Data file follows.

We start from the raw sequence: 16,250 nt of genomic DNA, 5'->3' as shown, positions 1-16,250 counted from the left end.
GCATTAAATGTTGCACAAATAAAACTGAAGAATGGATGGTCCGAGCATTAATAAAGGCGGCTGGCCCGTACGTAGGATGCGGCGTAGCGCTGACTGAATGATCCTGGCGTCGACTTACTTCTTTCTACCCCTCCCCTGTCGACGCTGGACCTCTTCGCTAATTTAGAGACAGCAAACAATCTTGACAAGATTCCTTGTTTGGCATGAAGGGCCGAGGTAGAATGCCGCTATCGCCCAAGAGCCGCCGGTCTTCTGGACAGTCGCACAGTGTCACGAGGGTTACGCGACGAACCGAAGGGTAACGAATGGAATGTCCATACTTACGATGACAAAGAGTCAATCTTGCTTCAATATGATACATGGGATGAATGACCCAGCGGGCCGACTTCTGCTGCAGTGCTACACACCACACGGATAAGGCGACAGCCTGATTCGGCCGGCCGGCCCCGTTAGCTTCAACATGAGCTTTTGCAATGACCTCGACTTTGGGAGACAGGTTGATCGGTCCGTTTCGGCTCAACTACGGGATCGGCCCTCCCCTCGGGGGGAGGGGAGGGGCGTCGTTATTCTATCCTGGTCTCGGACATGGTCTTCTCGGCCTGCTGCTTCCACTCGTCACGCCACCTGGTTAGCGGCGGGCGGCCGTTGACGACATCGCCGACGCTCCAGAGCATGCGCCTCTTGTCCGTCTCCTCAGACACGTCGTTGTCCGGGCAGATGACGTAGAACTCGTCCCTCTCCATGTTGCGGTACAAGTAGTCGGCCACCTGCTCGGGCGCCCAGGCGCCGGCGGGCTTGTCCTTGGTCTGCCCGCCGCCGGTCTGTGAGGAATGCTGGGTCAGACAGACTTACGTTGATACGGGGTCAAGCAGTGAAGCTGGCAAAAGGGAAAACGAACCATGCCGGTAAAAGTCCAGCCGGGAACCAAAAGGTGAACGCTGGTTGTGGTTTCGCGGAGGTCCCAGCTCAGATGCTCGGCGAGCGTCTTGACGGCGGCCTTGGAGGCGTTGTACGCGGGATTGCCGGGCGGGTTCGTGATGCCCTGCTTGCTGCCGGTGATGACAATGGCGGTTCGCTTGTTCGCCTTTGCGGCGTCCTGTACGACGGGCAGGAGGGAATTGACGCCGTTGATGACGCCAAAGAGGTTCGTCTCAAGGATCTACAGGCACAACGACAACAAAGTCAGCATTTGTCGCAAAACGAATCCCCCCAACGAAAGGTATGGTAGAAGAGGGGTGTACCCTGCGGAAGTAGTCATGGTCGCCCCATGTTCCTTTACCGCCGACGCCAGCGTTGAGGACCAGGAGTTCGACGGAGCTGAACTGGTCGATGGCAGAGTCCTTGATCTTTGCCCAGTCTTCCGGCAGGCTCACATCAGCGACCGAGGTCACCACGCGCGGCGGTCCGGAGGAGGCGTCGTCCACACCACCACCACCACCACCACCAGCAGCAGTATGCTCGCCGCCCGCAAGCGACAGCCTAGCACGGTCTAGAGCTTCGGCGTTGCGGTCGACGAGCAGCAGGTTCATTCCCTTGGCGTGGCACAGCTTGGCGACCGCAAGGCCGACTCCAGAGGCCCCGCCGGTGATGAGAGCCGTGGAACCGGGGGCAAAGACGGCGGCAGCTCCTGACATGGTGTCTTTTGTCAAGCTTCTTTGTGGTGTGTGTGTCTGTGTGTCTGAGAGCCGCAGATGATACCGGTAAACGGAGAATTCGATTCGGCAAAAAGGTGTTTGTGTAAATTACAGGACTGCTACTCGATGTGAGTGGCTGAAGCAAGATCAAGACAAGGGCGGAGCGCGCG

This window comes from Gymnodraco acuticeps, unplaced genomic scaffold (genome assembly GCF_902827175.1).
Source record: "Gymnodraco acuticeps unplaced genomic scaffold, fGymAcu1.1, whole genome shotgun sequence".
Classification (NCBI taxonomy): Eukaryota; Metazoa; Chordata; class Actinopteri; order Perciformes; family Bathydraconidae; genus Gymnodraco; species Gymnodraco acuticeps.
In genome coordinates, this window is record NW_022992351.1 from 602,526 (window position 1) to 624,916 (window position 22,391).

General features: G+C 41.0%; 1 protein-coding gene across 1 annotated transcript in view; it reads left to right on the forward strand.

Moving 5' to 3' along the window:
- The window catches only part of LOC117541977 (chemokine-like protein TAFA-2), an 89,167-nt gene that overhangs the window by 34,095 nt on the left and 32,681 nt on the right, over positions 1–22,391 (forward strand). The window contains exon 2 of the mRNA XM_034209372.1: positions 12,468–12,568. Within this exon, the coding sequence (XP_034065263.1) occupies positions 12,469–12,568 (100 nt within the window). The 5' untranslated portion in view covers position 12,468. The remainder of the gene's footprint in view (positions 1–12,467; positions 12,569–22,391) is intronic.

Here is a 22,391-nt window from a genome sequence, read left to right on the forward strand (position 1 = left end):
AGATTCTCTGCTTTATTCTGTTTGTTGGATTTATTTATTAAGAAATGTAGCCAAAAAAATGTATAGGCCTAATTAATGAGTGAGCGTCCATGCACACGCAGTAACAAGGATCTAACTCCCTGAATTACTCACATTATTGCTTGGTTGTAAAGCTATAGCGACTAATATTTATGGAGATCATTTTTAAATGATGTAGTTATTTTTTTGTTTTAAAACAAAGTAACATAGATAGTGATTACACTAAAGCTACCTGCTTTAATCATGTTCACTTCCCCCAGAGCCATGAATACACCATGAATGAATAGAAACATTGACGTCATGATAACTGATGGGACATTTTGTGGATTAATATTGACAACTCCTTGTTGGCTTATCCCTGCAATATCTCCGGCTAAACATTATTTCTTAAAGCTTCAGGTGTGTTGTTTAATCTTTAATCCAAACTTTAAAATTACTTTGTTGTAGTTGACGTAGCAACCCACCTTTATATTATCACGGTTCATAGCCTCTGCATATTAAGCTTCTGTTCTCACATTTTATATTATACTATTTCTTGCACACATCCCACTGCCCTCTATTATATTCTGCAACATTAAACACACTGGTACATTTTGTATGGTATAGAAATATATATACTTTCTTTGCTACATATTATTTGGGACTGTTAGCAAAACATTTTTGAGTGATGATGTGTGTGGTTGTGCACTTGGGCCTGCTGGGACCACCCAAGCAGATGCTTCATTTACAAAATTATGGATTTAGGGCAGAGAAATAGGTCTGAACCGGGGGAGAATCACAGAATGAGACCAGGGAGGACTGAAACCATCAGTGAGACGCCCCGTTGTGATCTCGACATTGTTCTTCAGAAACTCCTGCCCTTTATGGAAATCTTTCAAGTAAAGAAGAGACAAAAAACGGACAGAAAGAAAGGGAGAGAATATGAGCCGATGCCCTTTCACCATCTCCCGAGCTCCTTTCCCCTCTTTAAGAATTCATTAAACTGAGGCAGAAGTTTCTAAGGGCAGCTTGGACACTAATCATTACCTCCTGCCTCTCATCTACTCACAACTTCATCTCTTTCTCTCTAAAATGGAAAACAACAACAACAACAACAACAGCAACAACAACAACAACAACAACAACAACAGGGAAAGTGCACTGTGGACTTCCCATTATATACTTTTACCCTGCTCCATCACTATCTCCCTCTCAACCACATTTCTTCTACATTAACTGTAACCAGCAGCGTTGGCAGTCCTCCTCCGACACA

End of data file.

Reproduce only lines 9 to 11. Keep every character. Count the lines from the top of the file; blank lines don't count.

- The window catches only part of LOC117541977 (chemokine-like protein TAFA-2), an 89,167-nt gene that overhangs the window by 34,095 nt on the left and 32,681 nt on the right, over positions 1–22,391 (forward strand). The window contains exon 2 of the mRNA XM_034209372.1: positions 12,468–12,568. Within this exon, the coding sequence (XP_034065263.1) occupies positions 12,469–12,568 (100 nt within the window). The 5' untranslated portion in view covers position 12,468. The remainder of the gene's footprint in view (positions 1–12,467; positions 12,569–22,391) is intronic.

Here is a 22,391-nt window from a genome sequence, read left to right on the forward strand (position 1 = left end):
AGATTCTCTGCTTTATTCTGTTTGTTGGATTTATTTATTAAGAAATGTAGCCAAAAAAATGTATAGGCCTAATTAATGAGTGAGCGTCCATGCACACGCAGTAACAAGGATCTAACTCCCTGAATTACTCACATTATTGCTTGGTTGTAAAGCTATAGCGACTAATATTTATGGAGATCATTTTTAAATGATGTAGTTATTTTTTTGTTTTAAAACAAAGTAACATAGATAGTGATTACACTAAAGCTACCTGCTTTAATCATGTTCACTTCCCCCAGAGCCATGAATACACCATGAATGAATAGAAACATTGACGTCATGATAACTGATGGGACATTTTGTGGATTAATATTGACAACTCCTTGTTGGCTTATCCCTGCAATATCTCCGGCTAAACATTATTTCTTAAAGCTTCAGGTGTGTTGTTTAATCTTTAATCCAAACTTTAAAATTACTTTGTTGTAGTTGACGTAGCAACCCACCTTTATATTATCACGGTTCATAGCCTCTGCATATTAAGCTTCTGTTCTCACATTTTATATTATACTATTTCTTGCACACATCCCACTGCCCTCTATTATATTCTGCAACATTAAACACACTGGTACATTTTGTATGGTATAGAAATATATATACTTTCTTTGCTACATATTATTTGGGACTGTTAGCAAAACATTTTTGAGTGATGATGTGTGTGGTTGTGCACTTGGGCCTGCTGGGACCACCCAAGCAGATGCTTCATTTACAAAATTATGGATTTAGGGCAGAGAAATAGGTCTGAACCGGGGGAGAATCACAGAATGAGACCAGGGAGGACTGAAACCATCAGTGAGACGCCCCGTTGTGATCTCGACATTGTTCTTCAGAAACTCCTGCCCTTTATGGAAATCTTTCAAGTAAAGAAGAGACAAAAAACGGACAGAAAGAAAGGGAGAGAATATGAGCCGATGCCCTTTCACCATCTCCCGAGCTCCTTTCCCCTCTTTAAGAATTCATTAAACTGAGGCAGAAGTTTCTAAGGGCAGCTTGGACACTAATCATTACCTCCTGCCTCTCATCTACTCACAACTTCATCTCTTTCTCTCTAAAATGGAAAACAACAACAACAACAACAACAGCAACAACAACAACAACAACAACAACAACAGGGAAAGTGCACTGTGGACTTCCCATTATATACTTTTACCCTGCTCCATCACTATCTCCCTCTCAACCACATTTCTTCTACATTAACTGTAACCAGCAGCGTTGGCAGTCCTCCTCCGACACA